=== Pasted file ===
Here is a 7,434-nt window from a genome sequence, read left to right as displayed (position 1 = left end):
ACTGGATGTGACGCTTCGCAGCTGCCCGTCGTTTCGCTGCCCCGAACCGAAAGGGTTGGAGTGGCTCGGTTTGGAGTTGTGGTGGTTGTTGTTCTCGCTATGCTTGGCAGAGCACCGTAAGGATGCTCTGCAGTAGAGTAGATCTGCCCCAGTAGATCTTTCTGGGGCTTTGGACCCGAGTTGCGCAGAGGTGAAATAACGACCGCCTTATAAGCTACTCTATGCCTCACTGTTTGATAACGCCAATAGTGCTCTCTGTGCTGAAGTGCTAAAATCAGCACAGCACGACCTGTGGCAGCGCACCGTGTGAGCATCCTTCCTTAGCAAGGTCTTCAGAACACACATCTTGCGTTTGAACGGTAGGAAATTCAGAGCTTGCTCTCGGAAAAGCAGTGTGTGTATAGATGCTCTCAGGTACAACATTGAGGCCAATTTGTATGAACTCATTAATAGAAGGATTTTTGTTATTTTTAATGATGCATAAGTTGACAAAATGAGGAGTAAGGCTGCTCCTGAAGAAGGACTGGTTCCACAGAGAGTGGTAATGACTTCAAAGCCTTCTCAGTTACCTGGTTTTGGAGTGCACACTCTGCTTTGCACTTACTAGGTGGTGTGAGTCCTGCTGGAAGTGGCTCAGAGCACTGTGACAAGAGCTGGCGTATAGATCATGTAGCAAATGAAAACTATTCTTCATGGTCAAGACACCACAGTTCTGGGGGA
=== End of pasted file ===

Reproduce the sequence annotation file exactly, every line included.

Here is a 7,434-nt window from a genome sequence, read left to right as displayed (position 1 = left end):
ACTGGATGTGACGCTTCGCAGCTGCCCGTCGTTTCGCTGCCCCGAACCGAAAGGGTTGGAGTGGCTCGGTTTGGAGTTGTGGTGGTTGTTGTTCTCGCTATGCTTGGCAGAGCACCGTAAGGATGCTCTGCAGTAGAGTAGATCTGCCCCAGTAGATCTTTCTGGGGCTTTGGACCCGAGTTGCGCAGAGGTGAAATAACGACCGCCTTATAAGCTACTCTATGCCTCACTGTTTGATAACGCCAATAGTGCTCTCTGTGCTGAAGTGCTAAAATCAGCACAGCACGACCTGTGGCAGCGCACCGTGTGAGCATCCTTCCTTAGCAAGGTCTTCAGAACACACATCTTGCGTTTGAACGGTAGGAAATTCAGAGCTTGCTCTCGGAAAAGCAGTGTGTGTATAGATGCTCTCAGGTACAACATTGAGGCCAATTTGTATGAACTCATTAATAGAAGGATTTTTGTTATTTTTAATGATGCATAAGTTGACAAAATGAGGAGTAAGGCTGCTCCTGAAGAAGGACTGGTTCCACAGAGAGTGGTAATGACTTCAAAGCCTTCTCAGTTACCTGGTTTTGGAGTGCACACTCTGCTTTGCACTTACTAGGTGGTGTGAGTCCTGCTGGAAGTGGCTCAGAGCACTGTGACAAGAGCTGGCGTATAGATCATGTAGCAAATGAAAACTATTCTTCATGGTCAAGACACCACAGTTCTGGGGGA